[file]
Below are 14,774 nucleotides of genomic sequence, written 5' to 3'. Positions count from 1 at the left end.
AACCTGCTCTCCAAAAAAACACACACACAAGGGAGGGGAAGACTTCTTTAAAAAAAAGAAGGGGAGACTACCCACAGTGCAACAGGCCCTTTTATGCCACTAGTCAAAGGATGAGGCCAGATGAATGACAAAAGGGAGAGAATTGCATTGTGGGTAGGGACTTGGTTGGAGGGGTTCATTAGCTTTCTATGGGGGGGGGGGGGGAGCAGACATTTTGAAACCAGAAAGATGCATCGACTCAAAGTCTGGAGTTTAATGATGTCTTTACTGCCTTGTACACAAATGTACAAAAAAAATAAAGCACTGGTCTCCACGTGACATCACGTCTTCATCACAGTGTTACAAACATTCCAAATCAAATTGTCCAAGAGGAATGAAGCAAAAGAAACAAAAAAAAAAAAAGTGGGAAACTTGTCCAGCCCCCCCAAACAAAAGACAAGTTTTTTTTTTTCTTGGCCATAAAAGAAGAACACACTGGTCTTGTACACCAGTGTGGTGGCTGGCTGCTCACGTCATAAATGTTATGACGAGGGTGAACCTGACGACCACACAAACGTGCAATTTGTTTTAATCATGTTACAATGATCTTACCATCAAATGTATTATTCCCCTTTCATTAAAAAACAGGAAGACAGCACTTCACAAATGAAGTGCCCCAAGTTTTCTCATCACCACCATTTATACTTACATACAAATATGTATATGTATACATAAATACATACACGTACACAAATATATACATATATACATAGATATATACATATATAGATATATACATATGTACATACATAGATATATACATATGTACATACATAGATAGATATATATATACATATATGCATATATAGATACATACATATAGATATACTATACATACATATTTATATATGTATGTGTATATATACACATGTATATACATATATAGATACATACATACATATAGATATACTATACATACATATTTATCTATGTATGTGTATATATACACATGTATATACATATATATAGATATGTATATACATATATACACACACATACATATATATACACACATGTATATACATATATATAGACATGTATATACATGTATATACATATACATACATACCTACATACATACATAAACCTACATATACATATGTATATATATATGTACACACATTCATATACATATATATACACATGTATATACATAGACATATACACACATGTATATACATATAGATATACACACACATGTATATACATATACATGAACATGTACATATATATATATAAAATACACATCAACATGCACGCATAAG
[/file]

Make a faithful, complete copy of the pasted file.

Below are 14,774 nucleotides of genomic sequence, written 5' to 3'. Positions count from 1 at the left end.
AACCTGCTCTCCAAAAAAACACACACACAAGGGAGGGGAAGACTTCTTTAAAAAAAAGAAGGGGAGACTACCCACAGTGCAACAGGCCCTTTTATGCCACTAGTCAAAGGATGAGGCCAGATGAATGACAAAAGGGAGAGAATTGCATTGTGGGTAGGGACTTGGTTGGAGGGGTTCATTAGCTTTCTATGGGGGGGGGGGGGGAGCAGACATTTTGAAACCAGAAAGATGCATCGACTCAAAGTCTGGAGTTTAATGATGTCTTTACTGCCTTGTACACAAATGTACAAAAAAAATAAAGCACTGGTCTCCACGTGACATCACGTCTTCATCACAGTGTTACAAACATTCCAAATCAAATTGTCCAAGAGGAATGAAGCAAAAGAAACAAAAAAAAAAAAAGTGGGAAACTTGTCCAGCCCCCCCAAACAAAAGACAAGTTTTTTTTTTTCTTGGCCATAAAAGAAGAACACACTGGTCTTGTACACCAGTGTGGTGGCTGGCTGCTCACGTCATAAATGTTATGACGAGGGTGAACCTGACGACCACACAAACGTGCAATTTGTTTTAATCATGTTACAATGATCTTACCATCAAATGTATTATTCCCCTTTCATTAAAAAACAGGAAGACAGCACTTCACAAATGAAGTGCCCCAAGTTTTCTCATCACCACCATTTATACTTACATACAAATATGTATATGTATACATAAATACATACACGTACACAAATATATACATATATACATAGATATATACATATATAGATATATACATATGTACATACATAGATATATACATATGTACATACATAGATAGATATATATATACATATATGCATATATAGATACATACATATAGATATACTATACATACATATTTATATATGTATGTGTATATATACACATGTATATACATATATAGATACATACATACATATAGATATACTATACATACATATTTATCTATGTATGTGTATATATACACATGTATATACATATATATAGATATGTATATACATATATACACACACATACATATATATACACACATGTATATACATATATATAGACATGTATATACATGTATATACATATACATACATACCTACATACATACATAAACCTACATATACATATGTATATATATATGTACACACATTCATATACATATATATACACATGTATATACATAGACATATACACACATGTATATACATATAGATATACACACACATGTATATACATATACATGAACATGTACATATATATATATAAAATACACATCAACATGCACGCATAAG